“In Ceylon, a woman always bathes in public streams, but she never removes all her clothes. She washes under the cloth, bit by bit, and then slips on the dry, new cloth, and pulls out the wet one from underneath (much in the same sliding way as servant girls and young women in England). This is the common custom in India and the Malay States. The breasts are always bare in their own houses, but in the public roads are covered whenever a European passes. The vulva is never exposed. They say that a devil, imagined as a white and hairy being, might have intercourse with them.” (Private communication).

In Borneo, “the sirat, called chawal by the Malays, is a strip of cloth a yard wide, worn round the loins and in between the thighs, so as to cover the pudenda and perinæum; it is generally six yards or so in length, but the younger men of the present generation use as much as twelve or fourteen yards (sometimes even more), which they twist and coil with great precision round and round their body, until the waist and stomach are fully enveloped in its folds.” (H. Ling Roth, “Low’s Natives of Borneo,” Journal of the Anthropological Institute, 1892, p. 36).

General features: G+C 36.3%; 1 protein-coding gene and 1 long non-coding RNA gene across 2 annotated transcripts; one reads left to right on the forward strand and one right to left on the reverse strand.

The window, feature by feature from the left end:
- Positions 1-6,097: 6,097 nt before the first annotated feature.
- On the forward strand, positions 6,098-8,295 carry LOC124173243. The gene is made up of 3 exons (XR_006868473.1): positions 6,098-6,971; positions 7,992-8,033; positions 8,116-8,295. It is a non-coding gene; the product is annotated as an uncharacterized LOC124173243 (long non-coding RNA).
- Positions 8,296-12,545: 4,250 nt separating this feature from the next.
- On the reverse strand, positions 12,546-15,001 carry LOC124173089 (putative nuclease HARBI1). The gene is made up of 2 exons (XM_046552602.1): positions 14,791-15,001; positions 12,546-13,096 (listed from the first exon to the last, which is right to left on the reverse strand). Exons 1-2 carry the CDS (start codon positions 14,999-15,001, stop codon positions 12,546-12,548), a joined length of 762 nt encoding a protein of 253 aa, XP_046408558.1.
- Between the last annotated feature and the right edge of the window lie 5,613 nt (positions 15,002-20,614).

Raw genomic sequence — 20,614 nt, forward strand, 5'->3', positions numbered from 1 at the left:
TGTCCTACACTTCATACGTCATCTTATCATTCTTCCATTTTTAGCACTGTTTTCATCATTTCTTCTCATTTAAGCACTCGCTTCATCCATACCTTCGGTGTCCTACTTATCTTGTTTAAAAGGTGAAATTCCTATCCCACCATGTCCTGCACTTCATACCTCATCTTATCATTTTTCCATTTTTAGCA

“In their own houses in the depths of the forest the Dwarfs are said to neglect coverings for decency in the men as in the women, but certainly when they emerge from the forest into the villages of the agricultural Negroes, they are always observed to be wearing some small piece of bark-cloth or skin, or a bunch of leaves over the pudenda. Elsewhere in all the regions of Africa visited by the writer, or described by other observers, a neglect of decency in the male has only been recorded among the Efik people of Old Calabar. The nudity of women is another question. In parts of West Africa, between the Niger and the Gaboon (especially on the Cameroon River, at Old Calabar, and in the Niger Delta), it is, or was, customary for young women to go about completely nude before they were married. In Swaziland, until quite recently, unmarried women and very often matrons went stark naked. Even amongst the prudish Baganda, who made it a punishable offense for a man to expose any part of his leg above the knee, the wives of the King would attend at his Court perfectly naked. Among the Kavirondo, all unmarried girls are completely nude, and although women who have become mothers are supposed to wear a tiny covering before and behind, they very often completely neglect to do so when in their own villages. Yet, as a general rule, among the Nile Negroes, and still more markedly among the Hamites and people of Masai stock, the women are particular about concealing the pudenda, whereas the men are ostentatiously naked. The Baganda hold nudity in the male to be such an abhorrent thing that for centuries they have referred with scorn and disgust to the Nile Negroes as the ‘naked people.’ Male nudity extends northwest to within some 200 miles of Khartum, or, in fact, wherever the Nile Negroes of the Dinka-Acholi stock inhabit the country.” (Sir H. H. Johnston, Uganda Protectorate, vol. ii, pp. 669-672).